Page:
So what’s a conscientious, free society to do with such controversial, beloved stories? Am I contributing to 19th century crimes against humanity by singing the ballads of Baloo and King Louie while taking my morning shower? Should we start banning books and movies that Slate bloggers find offensive to their delicate sensibilities (on behalf of the ancestors of strangers half a world away)? Ought we to put F-bomb-laced warnings of “Pro-Colonialism Propaganda Contained Within!” on movie posters?

Of course not. Nor, unless you are a politically correct killjoy, should you avoid taking your kids to see a movie whose origin story is tied to a racist, imperialist past. Instead, use the opportunity to talk about Kipling and the historical circumstances that inspired Mowgli’s fictional adventures (Hey! Teachable moment!). Unlike politically correct handwringing, these kinds of conversations might actually succeed in conveying to a younger generation a sense of the challenges faced by others in the past—as well as an appreciation of the progress we have made as we look ahead to the future.

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11 responses to “Only a PC Killjoy Could Hate the New ‘Jungle Book’

  1. Oh, and King Louie is LOUIS (pronounced “Louie”) PRIMA, who a wonderfully gifted musician. Little Miss Doo-Doo-Mouth didn’t get much right in her adolescent shriek.

  2. Kipling’s novel Kim portrays “a portrait of brave British spies and slavish, dark-skinned Buddhists”? Which edition did that idiotic reviewer read? Because Kipling’s love for India shines through every single PAGE of that novel. Anyone who can read his love letter to India as a racist, imperialist screed has no heart in their chest.

  3. The Jungle Book has been a handbook for scouting for boys for 100 years because it is about “How to Be a Man,” i.e. the animals, who are decidedly not human, teach the boy how to be something they can never be: a man, an “endangered species” as one character anachronistically and comically says in the new film.

  4. “Am I contributing to 19th century crimes against humanity by singing the ballads of Baloo and King Louie while taking my morning shower? ”

    Only in the minds of the insane. The past is past – we can learn from it, or we can ignore it – but nothing, NOTHING we can do can affect it. So condemn or condone what they did and thought – it’s still going to exist.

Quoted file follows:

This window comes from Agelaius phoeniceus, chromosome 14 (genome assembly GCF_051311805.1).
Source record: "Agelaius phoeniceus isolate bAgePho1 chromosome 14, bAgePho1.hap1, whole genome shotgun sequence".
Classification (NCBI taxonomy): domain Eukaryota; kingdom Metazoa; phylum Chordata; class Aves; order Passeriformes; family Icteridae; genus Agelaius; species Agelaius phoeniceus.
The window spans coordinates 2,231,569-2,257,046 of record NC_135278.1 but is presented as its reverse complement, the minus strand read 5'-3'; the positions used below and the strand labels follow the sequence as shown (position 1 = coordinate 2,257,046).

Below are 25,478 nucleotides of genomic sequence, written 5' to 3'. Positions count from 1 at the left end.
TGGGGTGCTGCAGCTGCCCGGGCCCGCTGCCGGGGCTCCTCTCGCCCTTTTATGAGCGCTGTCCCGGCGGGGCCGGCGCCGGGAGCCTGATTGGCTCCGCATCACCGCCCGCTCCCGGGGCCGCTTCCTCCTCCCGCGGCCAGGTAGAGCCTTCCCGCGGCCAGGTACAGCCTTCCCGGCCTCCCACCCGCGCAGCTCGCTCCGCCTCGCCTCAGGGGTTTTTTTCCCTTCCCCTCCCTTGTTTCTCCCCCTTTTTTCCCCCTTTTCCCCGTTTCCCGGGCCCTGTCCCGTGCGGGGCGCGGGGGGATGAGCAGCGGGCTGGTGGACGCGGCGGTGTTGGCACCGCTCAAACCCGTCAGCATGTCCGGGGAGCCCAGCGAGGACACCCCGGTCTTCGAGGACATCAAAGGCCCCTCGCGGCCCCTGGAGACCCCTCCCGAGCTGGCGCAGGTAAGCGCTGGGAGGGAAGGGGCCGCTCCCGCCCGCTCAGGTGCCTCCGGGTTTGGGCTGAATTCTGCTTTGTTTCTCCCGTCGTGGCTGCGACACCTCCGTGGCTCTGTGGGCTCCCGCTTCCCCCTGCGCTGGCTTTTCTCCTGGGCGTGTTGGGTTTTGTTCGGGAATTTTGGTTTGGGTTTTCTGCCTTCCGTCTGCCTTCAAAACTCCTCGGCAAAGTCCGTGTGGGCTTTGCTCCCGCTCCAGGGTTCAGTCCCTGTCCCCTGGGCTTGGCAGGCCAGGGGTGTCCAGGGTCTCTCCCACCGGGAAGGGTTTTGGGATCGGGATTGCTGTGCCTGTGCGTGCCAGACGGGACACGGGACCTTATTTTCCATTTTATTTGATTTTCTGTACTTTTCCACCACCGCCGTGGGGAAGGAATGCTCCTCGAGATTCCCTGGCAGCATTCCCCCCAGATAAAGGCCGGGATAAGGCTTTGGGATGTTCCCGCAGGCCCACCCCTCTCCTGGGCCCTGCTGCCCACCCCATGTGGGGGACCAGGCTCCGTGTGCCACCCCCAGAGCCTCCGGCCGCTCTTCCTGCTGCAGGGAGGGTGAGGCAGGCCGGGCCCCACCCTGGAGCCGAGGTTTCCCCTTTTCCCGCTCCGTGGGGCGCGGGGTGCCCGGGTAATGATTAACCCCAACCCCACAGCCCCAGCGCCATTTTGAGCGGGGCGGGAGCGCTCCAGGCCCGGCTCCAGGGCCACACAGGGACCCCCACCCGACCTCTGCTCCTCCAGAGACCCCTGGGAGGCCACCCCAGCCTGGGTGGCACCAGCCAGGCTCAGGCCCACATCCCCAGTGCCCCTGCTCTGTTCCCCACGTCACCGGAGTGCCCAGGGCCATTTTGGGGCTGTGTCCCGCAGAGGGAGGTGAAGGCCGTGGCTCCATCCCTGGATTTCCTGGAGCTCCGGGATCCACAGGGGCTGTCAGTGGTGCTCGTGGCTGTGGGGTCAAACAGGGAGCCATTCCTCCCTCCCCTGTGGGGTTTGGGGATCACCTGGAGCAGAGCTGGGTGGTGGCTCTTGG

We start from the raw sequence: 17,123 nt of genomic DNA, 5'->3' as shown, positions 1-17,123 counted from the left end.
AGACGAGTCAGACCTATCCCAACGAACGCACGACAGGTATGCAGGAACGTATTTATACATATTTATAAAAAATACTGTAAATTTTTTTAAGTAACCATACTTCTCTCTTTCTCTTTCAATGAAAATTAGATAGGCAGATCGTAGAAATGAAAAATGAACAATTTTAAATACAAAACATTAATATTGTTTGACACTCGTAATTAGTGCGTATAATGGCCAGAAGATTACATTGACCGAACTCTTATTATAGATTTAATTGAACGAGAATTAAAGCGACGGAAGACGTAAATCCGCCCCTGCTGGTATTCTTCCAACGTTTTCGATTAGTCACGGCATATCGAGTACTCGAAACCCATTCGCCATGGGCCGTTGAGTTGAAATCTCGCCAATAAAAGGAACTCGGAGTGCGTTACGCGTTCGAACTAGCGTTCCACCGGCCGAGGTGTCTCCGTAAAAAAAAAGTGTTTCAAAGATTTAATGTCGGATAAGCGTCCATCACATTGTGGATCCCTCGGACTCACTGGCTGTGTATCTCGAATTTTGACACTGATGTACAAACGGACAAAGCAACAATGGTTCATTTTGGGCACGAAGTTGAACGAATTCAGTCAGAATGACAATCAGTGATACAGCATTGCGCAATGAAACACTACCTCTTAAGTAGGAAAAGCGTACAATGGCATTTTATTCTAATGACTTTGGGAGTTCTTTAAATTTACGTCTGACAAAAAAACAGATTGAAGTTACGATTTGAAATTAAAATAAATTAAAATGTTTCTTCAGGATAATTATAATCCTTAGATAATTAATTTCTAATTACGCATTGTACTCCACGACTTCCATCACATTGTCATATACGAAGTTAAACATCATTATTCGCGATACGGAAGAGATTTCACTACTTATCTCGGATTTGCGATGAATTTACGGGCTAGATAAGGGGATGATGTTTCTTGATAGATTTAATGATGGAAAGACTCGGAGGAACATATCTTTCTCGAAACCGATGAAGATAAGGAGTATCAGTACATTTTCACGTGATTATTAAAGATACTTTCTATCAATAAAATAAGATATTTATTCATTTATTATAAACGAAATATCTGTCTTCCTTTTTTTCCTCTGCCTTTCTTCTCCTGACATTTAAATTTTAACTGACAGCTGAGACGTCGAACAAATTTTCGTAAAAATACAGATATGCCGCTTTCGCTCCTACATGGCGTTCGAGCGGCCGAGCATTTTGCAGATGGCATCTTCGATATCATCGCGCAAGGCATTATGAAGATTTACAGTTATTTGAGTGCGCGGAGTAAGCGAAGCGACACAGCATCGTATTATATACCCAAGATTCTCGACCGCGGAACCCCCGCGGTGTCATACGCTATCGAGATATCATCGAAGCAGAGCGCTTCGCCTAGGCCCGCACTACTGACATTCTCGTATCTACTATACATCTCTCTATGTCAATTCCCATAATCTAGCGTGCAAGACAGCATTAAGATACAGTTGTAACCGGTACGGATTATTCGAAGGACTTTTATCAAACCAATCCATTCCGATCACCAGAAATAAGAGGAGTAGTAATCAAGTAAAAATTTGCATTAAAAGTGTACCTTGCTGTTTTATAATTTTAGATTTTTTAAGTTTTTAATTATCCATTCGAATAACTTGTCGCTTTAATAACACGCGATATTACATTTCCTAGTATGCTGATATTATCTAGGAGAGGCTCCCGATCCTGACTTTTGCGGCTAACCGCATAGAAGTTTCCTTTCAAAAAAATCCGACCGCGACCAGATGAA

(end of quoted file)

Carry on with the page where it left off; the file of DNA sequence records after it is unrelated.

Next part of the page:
All we can try to do is do better by contemporary standards – and understand that what we think is right and proper now will likely be seen as antiquated and ridiculous in another hundred years.

  5. Quote: “Well, Kipling was certainly a racist f**k—look no further than his novel Kim for a portrait of brave British spies and slavish, dark-skinned Buddhists…”

    Ranting about a book without reading it is apparently very politically correct at Slate. One of the major plots of Kipling’s tale is Kim’s love for and respect for his other-worldly Buddhist priest. And it’s hard to call a book “racist” when its central character is a multi-racial boy who moves easily between India’s various ethnic groups. Even the goal of the spying is anti-imperialistic in the sense that the Brits in their “great game” are trying to keep out the Russians, whose meddling in Indian’s affairs would make that of the British pale into insignificance.

    Look around in Slate and its kin, and you’ll find that today the biggest bigots are those who claim most loudly to be opposing bigotry.

    –Michael W. Perry, oc-author of Lily’s Ride: Rescuing her Father from the Ku Klux Klan (a young adult novel set in 1870s North Carolina)

    1. I agree that “Kim” doesn’t portray slavish Buddhists. Kipling obviously loved India’s diversity. However, Kim is not multi-racial. Kipling makes it clear that he’s the orphaned son of an Irish soldier and his Irish wife.

    2. Furthermore, Kim is widely loved by English-speaking Indians today. It’s not without its problems, but Slate’s characterization of it is infantile.